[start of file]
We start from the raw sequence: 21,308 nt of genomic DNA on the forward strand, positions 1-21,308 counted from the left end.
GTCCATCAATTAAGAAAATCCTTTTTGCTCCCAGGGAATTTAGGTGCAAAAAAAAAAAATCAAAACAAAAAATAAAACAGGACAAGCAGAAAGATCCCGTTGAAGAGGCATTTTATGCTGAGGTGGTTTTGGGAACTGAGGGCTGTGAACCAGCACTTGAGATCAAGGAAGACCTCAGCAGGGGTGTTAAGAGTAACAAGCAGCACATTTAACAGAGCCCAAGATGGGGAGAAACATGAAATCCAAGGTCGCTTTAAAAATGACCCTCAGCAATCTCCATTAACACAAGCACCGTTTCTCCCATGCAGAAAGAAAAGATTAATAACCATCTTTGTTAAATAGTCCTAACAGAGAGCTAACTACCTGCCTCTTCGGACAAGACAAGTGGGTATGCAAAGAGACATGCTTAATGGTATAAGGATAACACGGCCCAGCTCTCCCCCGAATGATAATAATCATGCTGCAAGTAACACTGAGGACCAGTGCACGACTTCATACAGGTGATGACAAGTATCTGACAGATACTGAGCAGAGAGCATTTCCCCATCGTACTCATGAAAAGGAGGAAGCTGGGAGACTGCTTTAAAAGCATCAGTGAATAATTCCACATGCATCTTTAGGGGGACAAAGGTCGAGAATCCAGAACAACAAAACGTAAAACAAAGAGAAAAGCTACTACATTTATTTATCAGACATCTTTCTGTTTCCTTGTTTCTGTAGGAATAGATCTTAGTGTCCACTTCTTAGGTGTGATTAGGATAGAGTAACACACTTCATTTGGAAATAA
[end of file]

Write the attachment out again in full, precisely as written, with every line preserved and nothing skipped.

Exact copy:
We start from the raw sequence: 21,308 nt of genomic DNA on the forward strand, positions 1-21,308 counted from the left end.
GTCCATCAATTAAGAAAATCCTTTTTGCTCCCAGGGAATTTAGGTGCAAAAAAAAAAAATCAAAACAAAAAATAAAACAGGACAAGCAGAAAGATCCCGTTGAAGAGGCATTTTATGCTGAGGTGGTTTTGGGAACTGAGGGCTGTGAACCAGCACTTGAGATCAAGGAAGACCTCAGCAGGGGTGTTAAGAGTAACAAGCAGCACATTTAACAGAGCCCAAGATGGGGAGAAACATGAAATCCAAGGTCGCTTTAAAAATGACCCTCAGCAATCTCCATTAACACAAGCACCGTTTCTCCCATGCAGAAAGAAAAGATTAATAACCATCTTTGTTAAATAGTCCTAACAGAGAGCTAACTACCTGCCTCTTCGGACAAGACAAGTGGGTATGCAAAGAGACATGCTTAATGGTATAAGGATAACACGGCCCAGCTCTCCCCCGAATGATAATAATCATGCTGCAAGTAACACTGAGGACCAGTGCACGACTTCATACAGGTGATGACAAGTATCTGACAGATACTGAGCAGAGAGCATTTCCCCATCGTACTCATGAAAAGGAGGAAGCTGGGAGACTGCTTTAAAAGCATCAGTGAATAATTCCACATGCATCTTTAGGGGGACAAAGGTCGAGAATCCAGAACAACAAAACGTAAAACAAAGAGAAAAGCTACTACATTTATTTATCAGACATCTTTCTGTTTCCTTGTTTCTGTAGGAATAGATCTTAGTGTCCACTTCTTAGGTGTGATTAGGATAGAGTAACACACTTCATTTGGAAATAA